Hear the news? Chicago’s No. 1 station ‘finally getting its props’
The hottest radio station in Chicago never plays any music. It boasts no wacky disc jockeys, no larger-than-life personalities, and no incendiary talk show hosts. It generally steers clear of hype, controversy or drama. In fact, it’s been churning out the same type of programming day in and day out — delivered by some of the same voices — for more than 40 years.
And yet as measured by both ratings and revenue, the undisputed No. 1 radio station in town is WBBM-AM (780), the CBS Radio all-news outlet. While that may come as a surprise to some, it’s been the case for quite a while. It just hasn’t been widely acknowledged until now.
Newsradio 780, as it’s known, is in its third year as the consistently top-rated station among all listeners age 12 and older, according to Arbitron Co. And in revenue figures for 2010 recently published by media analysts BIA/Kelsey, WBBM led the market (and ranked seventh in the country) with $42.5 million. With rare exception, it’s been the top biller locally since 2003. No other Chicago station finished among the top ten nationally last year.
“It’s been a great station for a long time,” said Rod Zimmerman, senior vice president and general manager of the 50,000-watt AM powerhouse, and chief of CBS Radio’s seven-station Chicago cluster. “It’s nice to know it’s finally getting its props.”
With veteran news anchors Felicia Middlebrooks and Pat Cassidy (pictured above) solidly entrenched in morning drive, Newsradio 780 boasts a lineup of experienced professionals. Matching their longevity is that of their bosses: Zimmerman first made his mark as a sales account executive at the station in 1978. Ron Gleason, director of news and programming, began his initial run there as a sports anchor in 1985.
In some ways, CBS Radio is reaping the benefits of seeds that were sown a decade ago. In 2000, Newsradio 780 regained the rights to Bears football broadcasts in a move that coincided with the demise of sister station WMAQ and its competing news/talk format. One year later, 9/11 put all-news front and center.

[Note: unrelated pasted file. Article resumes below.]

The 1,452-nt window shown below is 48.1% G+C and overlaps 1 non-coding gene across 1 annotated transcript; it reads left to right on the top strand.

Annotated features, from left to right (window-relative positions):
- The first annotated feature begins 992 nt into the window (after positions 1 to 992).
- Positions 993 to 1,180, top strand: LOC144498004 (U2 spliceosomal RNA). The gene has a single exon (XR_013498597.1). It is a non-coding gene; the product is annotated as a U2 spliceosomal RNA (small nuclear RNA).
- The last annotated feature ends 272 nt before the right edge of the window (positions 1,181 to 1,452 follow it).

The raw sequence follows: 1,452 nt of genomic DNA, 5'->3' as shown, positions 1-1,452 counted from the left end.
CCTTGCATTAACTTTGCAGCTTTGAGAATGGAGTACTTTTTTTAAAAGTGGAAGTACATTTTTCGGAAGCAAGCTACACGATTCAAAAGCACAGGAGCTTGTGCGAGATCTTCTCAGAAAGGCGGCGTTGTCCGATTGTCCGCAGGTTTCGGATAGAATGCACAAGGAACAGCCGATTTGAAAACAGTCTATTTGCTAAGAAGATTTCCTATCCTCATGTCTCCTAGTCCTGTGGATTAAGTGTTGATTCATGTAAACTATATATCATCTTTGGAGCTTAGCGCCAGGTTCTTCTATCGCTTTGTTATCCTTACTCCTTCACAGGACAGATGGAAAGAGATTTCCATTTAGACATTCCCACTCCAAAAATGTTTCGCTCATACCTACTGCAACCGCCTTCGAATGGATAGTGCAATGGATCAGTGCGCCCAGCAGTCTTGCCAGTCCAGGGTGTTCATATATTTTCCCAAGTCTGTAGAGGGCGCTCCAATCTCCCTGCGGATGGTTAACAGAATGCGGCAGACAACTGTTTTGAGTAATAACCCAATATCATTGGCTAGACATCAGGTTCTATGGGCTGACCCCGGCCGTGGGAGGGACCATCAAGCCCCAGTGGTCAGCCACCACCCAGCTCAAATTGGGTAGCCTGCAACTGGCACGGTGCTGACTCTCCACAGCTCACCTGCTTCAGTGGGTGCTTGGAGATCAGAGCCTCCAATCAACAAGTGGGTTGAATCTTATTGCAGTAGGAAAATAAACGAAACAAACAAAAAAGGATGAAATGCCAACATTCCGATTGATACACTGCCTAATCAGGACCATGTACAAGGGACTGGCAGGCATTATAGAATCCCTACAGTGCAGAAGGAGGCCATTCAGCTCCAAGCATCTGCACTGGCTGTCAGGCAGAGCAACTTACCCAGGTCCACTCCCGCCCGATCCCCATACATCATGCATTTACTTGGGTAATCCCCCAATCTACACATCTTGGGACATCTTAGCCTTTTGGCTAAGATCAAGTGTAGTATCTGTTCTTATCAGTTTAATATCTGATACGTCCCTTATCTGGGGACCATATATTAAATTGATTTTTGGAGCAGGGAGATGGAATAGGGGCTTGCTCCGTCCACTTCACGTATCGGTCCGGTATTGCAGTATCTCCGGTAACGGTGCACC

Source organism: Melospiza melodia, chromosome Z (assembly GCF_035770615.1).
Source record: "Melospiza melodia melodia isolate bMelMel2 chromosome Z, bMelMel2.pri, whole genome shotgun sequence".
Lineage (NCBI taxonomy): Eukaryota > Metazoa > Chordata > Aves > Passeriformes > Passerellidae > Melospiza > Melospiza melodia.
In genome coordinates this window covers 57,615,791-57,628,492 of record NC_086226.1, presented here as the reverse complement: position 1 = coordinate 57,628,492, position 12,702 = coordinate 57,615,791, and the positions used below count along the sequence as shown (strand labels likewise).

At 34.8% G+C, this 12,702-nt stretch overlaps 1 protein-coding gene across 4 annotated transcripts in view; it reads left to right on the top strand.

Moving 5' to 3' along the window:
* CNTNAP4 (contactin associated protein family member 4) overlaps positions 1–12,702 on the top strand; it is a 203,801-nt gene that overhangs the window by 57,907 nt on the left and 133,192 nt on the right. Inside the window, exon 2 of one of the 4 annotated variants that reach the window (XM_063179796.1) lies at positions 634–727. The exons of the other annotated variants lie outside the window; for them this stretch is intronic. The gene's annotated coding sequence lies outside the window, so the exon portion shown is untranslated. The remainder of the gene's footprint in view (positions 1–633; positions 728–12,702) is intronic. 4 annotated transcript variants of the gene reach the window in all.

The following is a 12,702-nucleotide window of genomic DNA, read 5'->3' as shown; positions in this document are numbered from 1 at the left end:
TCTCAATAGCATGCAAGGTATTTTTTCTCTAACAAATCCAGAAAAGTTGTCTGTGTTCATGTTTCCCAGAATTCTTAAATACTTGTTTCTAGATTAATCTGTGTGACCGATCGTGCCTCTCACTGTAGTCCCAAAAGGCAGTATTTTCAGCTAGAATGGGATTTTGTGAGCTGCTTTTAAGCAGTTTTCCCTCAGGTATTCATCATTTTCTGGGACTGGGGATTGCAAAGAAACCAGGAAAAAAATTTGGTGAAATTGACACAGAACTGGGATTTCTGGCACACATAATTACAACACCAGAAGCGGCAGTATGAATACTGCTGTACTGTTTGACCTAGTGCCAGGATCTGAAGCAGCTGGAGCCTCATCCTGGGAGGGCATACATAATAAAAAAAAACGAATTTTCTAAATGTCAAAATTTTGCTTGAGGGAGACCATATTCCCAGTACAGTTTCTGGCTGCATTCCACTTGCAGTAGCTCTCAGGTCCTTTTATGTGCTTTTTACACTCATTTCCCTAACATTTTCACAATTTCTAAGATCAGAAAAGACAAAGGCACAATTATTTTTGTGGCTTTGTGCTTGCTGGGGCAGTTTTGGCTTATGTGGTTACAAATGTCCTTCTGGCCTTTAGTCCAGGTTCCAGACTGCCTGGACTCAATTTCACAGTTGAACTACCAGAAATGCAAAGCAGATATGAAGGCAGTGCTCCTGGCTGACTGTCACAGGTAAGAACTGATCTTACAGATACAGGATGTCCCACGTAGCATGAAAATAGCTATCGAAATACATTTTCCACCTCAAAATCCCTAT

“With 9/11 there was such an infusion of new listeners to this station — right around the time we put the Bears on and ’MAQ went away — that many people, especially younger people, were hearing it for the first time,” Zimmerman said. “Every news and news/talk station experienced a similar infusion, but we’ve managed to hold onto those listeners better than anybody. And I think because of the value proposition of the format, and the quality and consistency of the product, we’ve done it better than any other all-news station around the country.”
As other big AM stations have declined in recent years, WBBM actually benefitted from the Portable People Meter ratings system that replaced Arbitron’s paper diary method in 2008.
“We certainly believe PPM is more accurate in any given moment than the recall system that diaries represented,” Gleason said. “We are able to see major spikes [in listenership] from major events, and can see how people use the radio and use Newsradio 780 in a way that the diary didn’t let you see.”
While he regards every other station — as well as the Internet — as a potential competitor, Gleason emphasizes the uniqueness of his station and its format: “We’re a very different radio station than anybody else in Chicago. We only do one thing. Well, we do two things if you add in the Bears. But in reality, most of the year, seven days a week, 24 hours a day, we’re all news. People know how to get what they want from us. We talk, but we’re not a ‘talk station.’ We’re not about opinions. We’re not about trying to share our values with others. We’re just about telling people what’s happening, what they need to know, and what they want to know.”
If Newsradio 780 comes off as a detached, sterile — some might even say robotic — utility, that’s pretty much by design, too: “Traffic and weather together on the eights!”
“We’re never going to have the same emotional attachment for a listener that a particular genre of music or an argumentative conversation on the radio will have,” Gleason said. “But the kind of stories we tell on the air and the news that we’re imparting to people can evoke a visceral response. A perfect example was the horrific aftermath of the earthquake and tsunami in Japan and the Pacific. You can’t hear that story and not go, ‘Oh my god’ when it first happens. Well, we’re the ones telling people about it first. So there is that emotional response to what we do.
“Our job is to tell people what matters, and then they respond in their own personal way. We’re just disseminating the information. I think that’s very different from a talk radio station, where they’re trying to sway opinion and get people on edge. We don’t ever try to get people on edge. We try to let them know what may be important or what may be interesting. You always know what you’re going to get from us.”